Skip to content

Tales From the Self-Help Shelves

A Survey of 2,000 Americans Found...

By Ashly Moore Sheldon • December 17, 2023

The self-help genre has exploded during the last decade with reports that the number of books being published nearly tripled between 2013 and 2019. Statistics from that period also show that sales of self-help titles increased by 11 percent. Our most recent survey with OnePoll asked 2,000 U.S. adults to tell us how they feel about the genre. And what we learned gave us some fascinating insights. Here are some of our key takeaways.

1. We think the world could learn a thing or two from us (especially when we're young).  

Nearly half of Americans (47%) think they could write a self-help book based on their own experiences. Oddly this confidence seems to fade as we get older, with 81% of Gen-Z respondents thinking they were qualified to pen a book filled with life advice, as compared to 48% of millennials and only 28% of boomers. Perhaps this is because as we get older—to paraphrase a famous quote from Socrates—we have the wisdom to know we know nothing at all.

2. Self-help readers are getting younger.

The average American reports reading their first self-help books at 14. Our results indicate that people begin perusing the genre about three years after their first encounter with fiction. But 60% of Gen-Z respondents are getting into the genre as early as 10 years of age. This may reflect the growing number of self-help titles aimed at younger readers. Here are some that we like:

It's worth noting that many popular self-help books originally written for adults have also been adapted for younger readers like Chicken Soup for the Preteen Soul, The 7 Habits of Highly Effective Teens, and Don't Sweat the Small Stuff for Teens.

3. Our goals may vary.

Respondents expressed a wide variety of motivations for turning to self help books with the top aims being:

  • Overcoming specific challenges (57%)
  • Improving their careers (49%)
  • Gaining knowledge and skills (49%)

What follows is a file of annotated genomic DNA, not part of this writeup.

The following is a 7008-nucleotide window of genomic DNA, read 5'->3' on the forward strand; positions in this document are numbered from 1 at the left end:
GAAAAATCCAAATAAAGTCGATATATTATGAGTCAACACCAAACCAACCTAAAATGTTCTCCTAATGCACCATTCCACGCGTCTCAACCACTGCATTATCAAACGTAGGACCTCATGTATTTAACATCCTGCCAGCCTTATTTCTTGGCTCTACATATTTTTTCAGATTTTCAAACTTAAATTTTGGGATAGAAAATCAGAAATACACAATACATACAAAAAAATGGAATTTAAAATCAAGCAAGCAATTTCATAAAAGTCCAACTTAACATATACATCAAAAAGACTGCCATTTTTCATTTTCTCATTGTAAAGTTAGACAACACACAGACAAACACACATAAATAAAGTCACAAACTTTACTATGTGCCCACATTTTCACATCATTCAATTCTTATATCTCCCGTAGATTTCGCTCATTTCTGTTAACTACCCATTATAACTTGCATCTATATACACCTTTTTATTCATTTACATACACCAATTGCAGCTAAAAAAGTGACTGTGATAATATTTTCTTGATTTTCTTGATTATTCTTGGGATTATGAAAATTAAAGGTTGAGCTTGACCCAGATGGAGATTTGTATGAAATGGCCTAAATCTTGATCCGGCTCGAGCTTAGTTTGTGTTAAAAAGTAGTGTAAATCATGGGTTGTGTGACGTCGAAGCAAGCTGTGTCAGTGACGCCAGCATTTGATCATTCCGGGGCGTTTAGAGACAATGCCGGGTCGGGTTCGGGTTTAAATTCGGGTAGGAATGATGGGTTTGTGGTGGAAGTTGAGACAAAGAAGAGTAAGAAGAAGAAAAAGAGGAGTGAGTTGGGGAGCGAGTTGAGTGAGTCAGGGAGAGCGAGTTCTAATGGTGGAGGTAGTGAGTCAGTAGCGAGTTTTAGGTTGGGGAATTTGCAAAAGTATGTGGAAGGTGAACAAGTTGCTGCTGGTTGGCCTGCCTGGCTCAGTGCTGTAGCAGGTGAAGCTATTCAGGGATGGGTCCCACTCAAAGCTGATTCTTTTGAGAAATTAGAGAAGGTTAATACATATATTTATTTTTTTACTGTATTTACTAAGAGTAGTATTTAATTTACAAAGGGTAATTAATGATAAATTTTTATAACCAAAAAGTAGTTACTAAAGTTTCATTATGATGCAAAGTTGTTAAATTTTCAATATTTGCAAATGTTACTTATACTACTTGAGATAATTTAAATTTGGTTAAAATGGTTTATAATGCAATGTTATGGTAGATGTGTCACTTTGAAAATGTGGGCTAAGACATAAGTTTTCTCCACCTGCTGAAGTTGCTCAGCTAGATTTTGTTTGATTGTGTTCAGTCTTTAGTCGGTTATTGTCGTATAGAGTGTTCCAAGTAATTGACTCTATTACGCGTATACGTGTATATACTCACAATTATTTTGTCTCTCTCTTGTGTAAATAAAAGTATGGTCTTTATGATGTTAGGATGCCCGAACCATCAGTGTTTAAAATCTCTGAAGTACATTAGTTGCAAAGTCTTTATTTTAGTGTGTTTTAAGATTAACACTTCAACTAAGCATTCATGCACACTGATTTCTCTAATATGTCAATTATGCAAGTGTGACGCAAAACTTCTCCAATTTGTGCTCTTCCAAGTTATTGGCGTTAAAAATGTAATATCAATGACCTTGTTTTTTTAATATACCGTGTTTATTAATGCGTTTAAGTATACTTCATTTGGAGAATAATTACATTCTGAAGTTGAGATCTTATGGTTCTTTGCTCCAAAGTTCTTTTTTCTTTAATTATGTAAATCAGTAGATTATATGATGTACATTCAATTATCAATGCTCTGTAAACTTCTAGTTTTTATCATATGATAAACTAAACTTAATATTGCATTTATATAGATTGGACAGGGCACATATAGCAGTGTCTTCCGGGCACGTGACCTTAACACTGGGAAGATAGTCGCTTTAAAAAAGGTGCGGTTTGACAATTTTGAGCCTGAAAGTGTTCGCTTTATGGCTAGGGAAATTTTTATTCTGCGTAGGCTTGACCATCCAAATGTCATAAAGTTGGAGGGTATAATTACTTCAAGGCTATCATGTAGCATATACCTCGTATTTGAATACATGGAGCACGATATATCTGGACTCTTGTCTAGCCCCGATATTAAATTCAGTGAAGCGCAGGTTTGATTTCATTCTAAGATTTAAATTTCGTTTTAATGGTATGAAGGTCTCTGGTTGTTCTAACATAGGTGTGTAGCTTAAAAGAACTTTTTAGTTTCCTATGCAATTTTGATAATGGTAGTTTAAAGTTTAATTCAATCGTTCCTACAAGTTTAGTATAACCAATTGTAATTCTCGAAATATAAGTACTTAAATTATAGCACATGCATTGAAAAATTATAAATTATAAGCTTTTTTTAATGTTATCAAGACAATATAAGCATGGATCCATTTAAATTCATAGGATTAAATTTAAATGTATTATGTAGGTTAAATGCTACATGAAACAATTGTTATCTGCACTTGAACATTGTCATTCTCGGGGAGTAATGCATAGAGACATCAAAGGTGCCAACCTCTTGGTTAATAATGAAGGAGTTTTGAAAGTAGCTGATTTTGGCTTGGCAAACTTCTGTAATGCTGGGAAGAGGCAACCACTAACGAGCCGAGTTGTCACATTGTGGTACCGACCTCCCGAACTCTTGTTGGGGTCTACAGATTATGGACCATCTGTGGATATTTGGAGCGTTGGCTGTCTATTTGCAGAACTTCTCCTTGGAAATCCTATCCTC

• Coping with stress or anxiety (49%)

When it comes to sub-genres people read the most, 39% of respondents sought books to help with their relationships, 29% opted for motivational reads, 28% hoped to gain insights on social skills and 27% picked up parenting guides.

4. We're generally not embarrassed about it.

In the past, there has been a bit of a stigma around reading self-help books, but that seems to be subsiding—seven in 10 people (68%) are open to letting others know they’ve read self-help books.

While 74% feel positively about the self-help genre, women are more likely than men to think society has a favorable outlook on it (75% vs. 65%). Women are also more likely to let others know they’re reading self-help books (72% vs. 65%).

Our take: "The self-help genre’s rising popularity shows more and more people are becoming open to it. Whether people are looking to improve their personal or professional lives, there are books that offer advice on just about everything, with a wide range of styles from serious to funny and quirky."

5. Although, we'd rather call it something other than self-help

Respondents felt that alternative terms could go even further to help destigmatize the genre. The top three suggestions being:

  • Personal development (55%)
  • Self-empowerment (47%)
  • Self-improvement (37%).

Our survey also found seven in 10 (71%) believe any book can be considered a self-help book if it had a profound impact on someone’s life. Some of our favorite non-self-help self-help books include:

6. More than half of us have been helped by these types of books.

According to the poll, reading self-help books has had a lasting impact on the lives of 55% of readers. The four titles cited as having the biggest impact are: How to Win Friends and Influence People by Dale Carnegie (47%), Outliers by Malcolm Gladwell (47%), The Way Forward by Yung Pueblo (44%), and Atomic Habits by James Clear (40%).

Other titles mentioned include:

Our take: "Books remain the go-to medium for expertise on overcoming life’s many obstacles. A self-help book can make a great gift when the reader can relate to its author or tone. Nearly six in 10 (59%) rely on online reviews and recommendations to discover self-help books, which may help them select the best picks for others, as well."

You can follow us on FacebookTwitter, or Instagram where we share daily book recommendations, literary tidbits, and more.

Read more by Ashly Moore Sheldon

Leave a Comment

Related Subjects

Copyright © 2023 Terms of Use | Privacy Policy | Do Not Sell/Share My Personal Information | Cookie Policy | Cookie Preferences | Accessibility Statement
ThriftBooks® and the ThriftBooks® logo are registered trademarks of Thrift Books Global, LLC
GoDaddy Verified and Secured